Health Minister Christine Elliott said three-quarters of the new infections reported on Saturday (485) were in individuals who had not been fully vaccinated or whose vaccination was not known.
Public Health also reported 10 more deaths, including four more than a month ago that were added to the cumulative number after cleaning up the data.
An encouraging trend: the number of active cases in the region has decreased. There are now 5583 (-164). About 794 other Ontarians are believed to have recovered.
The number of COVID patients in intensive care has also decreased since the last assessment: There are 178 people, including 171 who have not been adequately vaccinated or whose vaccination status is unknown.
The province passed the symbolic milestone of fully immunizing 80% of eligible Ontarians on Saturday.
In addition, 85.7% of people over 12 years of age have received at least one dose, and a total of 2,1614,205 doses of the COVID-19 vaccine have been administered in Ontario since the vaccination campaign began.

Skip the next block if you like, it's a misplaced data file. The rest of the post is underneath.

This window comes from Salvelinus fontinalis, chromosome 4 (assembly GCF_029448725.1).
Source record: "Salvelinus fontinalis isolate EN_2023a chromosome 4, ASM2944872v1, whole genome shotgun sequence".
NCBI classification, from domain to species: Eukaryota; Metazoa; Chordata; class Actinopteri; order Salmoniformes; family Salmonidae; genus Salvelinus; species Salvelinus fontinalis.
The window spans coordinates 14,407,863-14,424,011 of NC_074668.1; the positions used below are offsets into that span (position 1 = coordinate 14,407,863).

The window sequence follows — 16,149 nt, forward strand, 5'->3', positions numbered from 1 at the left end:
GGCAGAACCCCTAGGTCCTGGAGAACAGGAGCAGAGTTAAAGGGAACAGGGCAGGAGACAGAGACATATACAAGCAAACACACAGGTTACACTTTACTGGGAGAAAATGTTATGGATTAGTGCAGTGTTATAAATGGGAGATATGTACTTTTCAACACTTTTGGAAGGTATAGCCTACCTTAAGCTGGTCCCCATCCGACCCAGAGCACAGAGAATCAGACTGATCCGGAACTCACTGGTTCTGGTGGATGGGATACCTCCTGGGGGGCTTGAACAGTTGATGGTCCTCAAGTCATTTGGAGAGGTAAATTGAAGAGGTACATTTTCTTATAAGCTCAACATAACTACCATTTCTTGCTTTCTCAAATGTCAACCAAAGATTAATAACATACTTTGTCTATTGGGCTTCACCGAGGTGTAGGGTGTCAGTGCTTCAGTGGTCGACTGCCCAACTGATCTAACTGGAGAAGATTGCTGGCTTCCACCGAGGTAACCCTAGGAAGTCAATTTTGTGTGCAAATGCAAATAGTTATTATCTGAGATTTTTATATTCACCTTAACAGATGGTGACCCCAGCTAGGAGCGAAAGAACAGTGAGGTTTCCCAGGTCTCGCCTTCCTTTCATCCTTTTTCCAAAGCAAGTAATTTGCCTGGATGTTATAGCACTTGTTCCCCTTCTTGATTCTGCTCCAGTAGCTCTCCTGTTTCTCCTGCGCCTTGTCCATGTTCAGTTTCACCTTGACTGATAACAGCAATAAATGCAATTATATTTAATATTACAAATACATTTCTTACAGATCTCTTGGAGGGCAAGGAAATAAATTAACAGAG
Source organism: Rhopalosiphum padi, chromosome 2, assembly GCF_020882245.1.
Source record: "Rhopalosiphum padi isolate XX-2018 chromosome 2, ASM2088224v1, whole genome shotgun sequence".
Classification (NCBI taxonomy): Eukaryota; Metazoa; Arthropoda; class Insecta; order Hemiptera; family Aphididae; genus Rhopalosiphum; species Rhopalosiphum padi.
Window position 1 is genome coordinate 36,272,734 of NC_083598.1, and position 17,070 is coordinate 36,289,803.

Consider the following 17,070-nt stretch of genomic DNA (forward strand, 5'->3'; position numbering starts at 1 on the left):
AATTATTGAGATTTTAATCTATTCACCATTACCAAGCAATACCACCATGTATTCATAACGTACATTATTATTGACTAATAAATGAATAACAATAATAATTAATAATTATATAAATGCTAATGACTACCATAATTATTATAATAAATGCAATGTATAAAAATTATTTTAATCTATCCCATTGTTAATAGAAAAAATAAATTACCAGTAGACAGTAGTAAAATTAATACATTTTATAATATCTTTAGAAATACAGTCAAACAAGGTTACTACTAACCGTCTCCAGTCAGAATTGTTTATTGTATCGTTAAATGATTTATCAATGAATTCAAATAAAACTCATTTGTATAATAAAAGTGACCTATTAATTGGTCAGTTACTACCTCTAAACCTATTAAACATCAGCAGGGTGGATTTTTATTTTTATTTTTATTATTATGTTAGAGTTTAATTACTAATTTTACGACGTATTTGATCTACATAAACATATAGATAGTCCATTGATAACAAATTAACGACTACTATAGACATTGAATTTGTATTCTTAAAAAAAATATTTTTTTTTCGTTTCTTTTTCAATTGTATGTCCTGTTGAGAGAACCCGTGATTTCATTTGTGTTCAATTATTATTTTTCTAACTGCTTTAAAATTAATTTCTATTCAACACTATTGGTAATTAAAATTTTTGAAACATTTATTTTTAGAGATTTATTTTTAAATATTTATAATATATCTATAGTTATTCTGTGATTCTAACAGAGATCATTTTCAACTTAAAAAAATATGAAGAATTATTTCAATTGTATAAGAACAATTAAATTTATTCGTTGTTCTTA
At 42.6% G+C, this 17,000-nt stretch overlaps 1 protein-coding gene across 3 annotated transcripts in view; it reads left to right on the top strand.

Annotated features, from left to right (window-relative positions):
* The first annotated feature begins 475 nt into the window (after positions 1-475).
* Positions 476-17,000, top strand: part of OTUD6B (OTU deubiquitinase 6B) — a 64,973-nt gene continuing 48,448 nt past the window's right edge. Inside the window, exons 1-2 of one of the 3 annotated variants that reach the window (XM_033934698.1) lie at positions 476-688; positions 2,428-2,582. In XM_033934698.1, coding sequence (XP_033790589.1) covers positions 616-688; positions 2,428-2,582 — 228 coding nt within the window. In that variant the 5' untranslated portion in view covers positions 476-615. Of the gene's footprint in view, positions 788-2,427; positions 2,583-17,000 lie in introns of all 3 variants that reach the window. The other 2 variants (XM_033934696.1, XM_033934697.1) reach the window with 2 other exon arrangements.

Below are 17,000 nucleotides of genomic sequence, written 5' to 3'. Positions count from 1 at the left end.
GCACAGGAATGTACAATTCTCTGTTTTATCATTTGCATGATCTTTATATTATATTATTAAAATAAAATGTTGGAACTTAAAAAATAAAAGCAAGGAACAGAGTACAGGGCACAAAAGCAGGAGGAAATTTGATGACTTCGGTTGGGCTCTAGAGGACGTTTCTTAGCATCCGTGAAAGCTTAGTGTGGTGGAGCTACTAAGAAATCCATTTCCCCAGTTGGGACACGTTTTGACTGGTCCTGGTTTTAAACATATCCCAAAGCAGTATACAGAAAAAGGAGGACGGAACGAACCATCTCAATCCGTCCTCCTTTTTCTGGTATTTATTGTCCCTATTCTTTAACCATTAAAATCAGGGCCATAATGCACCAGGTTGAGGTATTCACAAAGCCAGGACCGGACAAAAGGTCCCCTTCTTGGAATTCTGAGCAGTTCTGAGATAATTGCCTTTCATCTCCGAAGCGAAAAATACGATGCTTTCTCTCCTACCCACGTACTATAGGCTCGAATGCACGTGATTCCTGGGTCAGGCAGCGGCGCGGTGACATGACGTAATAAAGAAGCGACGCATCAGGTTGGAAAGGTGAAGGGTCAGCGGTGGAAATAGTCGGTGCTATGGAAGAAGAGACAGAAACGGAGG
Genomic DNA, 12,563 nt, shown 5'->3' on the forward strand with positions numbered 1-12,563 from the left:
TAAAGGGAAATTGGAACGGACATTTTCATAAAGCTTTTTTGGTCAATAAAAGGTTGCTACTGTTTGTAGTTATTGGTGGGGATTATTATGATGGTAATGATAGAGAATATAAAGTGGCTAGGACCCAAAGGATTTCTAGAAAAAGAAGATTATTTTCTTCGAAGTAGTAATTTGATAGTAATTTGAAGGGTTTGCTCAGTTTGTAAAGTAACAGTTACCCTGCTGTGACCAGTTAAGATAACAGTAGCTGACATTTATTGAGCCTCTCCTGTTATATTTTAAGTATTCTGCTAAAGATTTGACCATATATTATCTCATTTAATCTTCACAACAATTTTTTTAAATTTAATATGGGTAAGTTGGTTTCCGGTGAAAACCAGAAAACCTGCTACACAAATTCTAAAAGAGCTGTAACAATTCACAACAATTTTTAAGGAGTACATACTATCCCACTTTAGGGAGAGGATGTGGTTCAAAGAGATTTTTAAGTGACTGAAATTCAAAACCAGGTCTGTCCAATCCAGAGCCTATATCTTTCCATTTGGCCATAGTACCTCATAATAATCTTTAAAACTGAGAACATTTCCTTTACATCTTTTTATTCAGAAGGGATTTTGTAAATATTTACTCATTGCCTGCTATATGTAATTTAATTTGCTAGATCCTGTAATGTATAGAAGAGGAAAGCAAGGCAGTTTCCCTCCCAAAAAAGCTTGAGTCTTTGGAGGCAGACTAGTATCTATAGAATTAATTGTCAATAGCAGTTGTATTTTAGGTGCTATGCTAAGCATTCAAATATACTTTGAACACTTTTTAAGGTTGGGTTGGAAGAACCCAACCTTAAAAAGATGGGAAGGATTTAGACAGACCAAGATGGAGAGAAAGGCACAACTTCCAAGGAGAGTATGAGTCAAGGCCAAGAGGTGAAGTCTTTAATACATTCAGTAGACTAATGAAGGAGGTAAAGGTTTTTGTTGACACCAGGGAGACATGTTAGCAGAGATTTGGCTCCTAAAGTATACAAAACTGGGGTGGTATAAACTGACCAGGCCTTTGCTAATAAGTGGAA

Some convenient procedures
New capacity limits went into effect Saturday at some entertainment venues where proof of vaccination is required.
The move came on the advice of the chief medical officer of health, according to the governorate, with the stability of public health and health care indicators, and the vaccination passport is now in place.
So the maximum capacity has now been increased to 50% or 10,000 people for concert halls, theatres, cinemas, convention centers and indoor sporting events. Outdoors, the maximum capacity is increased to 75% or 15,000 people if customers are standing, and up to 30,000 people when customers are seated.
It was a request from sports teams, including the Toronto Blue Jays, who were hoping to accommodate more spectators at Rogers Center for their final games of the season.
In addition, proof of vaccination will now be required at all outdoor sites with a normal maximum capacity of 20,000 people or more.
“Total creator. Evil zombie fan. Food evangelist. Alcohol practitioner. Web aficionado. Passionate beer advocate.”